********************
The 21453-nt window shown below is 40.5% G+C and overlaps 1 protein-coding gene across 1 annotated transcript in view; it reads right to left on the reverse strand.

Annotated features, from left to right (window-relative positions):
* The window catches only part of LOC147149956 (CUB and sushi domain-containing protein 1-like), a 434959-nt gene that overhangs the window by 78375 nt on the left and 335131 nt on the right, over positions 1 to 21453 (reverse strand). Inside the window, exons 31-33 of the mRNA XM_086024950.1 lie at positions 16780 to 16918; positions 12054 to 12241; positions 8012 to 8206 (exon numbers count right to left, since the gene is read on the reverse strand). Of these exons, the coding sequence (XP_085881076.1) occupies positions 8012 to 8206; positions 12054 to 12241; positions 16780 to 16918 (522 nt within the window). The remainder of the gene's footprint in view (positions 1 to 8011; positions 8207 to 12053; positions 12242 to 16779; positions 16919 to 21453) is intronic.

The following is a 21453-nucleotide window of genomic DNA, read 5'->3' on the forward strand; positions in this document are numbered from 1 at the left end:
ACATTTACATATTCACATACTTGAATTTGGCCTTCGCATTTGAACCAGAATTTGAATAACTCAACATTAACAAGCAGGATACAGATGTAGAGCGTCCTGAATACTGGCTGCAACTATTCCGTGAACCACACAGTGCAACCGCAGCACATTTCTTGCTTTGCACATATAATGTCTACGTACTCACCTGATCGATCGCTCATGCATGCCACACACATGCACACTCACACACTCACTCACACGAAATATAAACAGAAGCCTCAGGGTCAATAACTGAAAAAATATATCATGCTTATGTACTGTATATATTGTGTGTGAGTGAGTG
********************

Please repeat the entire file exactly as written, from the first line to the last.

The 21453-nt window shown below is 40.5% G+C and overlaps 1 protein-coding gene across 1 annotated transcript in view; it reads right to left on the reverse strand.

Annotated features, from left to right (window-relative positions):
* The window catches only part of LOC147149956 (CUB and sushi domain-containing protein 1-like), a 434959-nt gene that overhangs the window by 78375 nt on the left and 335131 nt on the right, over positions 1 to 21453 (reverse strand). Inside the window, exons 31-33 of the mRNA XM_086024950.1 lie at positions 16780 to 16918; positions 12054 to 12241; positions 8012 to 8206 (exon numbers count right to left, since the gene is read on the reverse strand). Of these exons, the coding sequence (XP_085881076.1) occupies positions 8012 to 8206; positions 12054 to 12241; positions 16780 to 16918 (522 nt within the window). The remainder of the gene's footprint in view (positions 1 to 8011; positions 8207 to 12053; positions 12242 to 16779; positions 16919 to 21453) is intronic.

The following is a 21453-nucleotide window of genomic DNA, read 5'->3' on the forward strand; positions in this document are numbered from 1 at the left end:
ACATTTACATATTCACATACTTGAATTTGGCCTTCGCATTTGAACCAGAATTTGAATAACTCAACATTAACAAGCAGGATACAGATGTAGAGCGTCCTGAATACTGGCTGCAACTATTCCGTGAACCACACAGTGCAACCGCAGCACATTTCTTGCTTTGCACATATAATGTCTACGTACTCACCTGATCGATCGCTCATGCATGCCACACACATGCACACTCACACACTCACTCACACGAAATATAAACAGAAGCCTCAGGGTCAATAACTGAAAAAATATATCATGCTTATGTACTGTATATATTGTGTGTGAGTGAGTG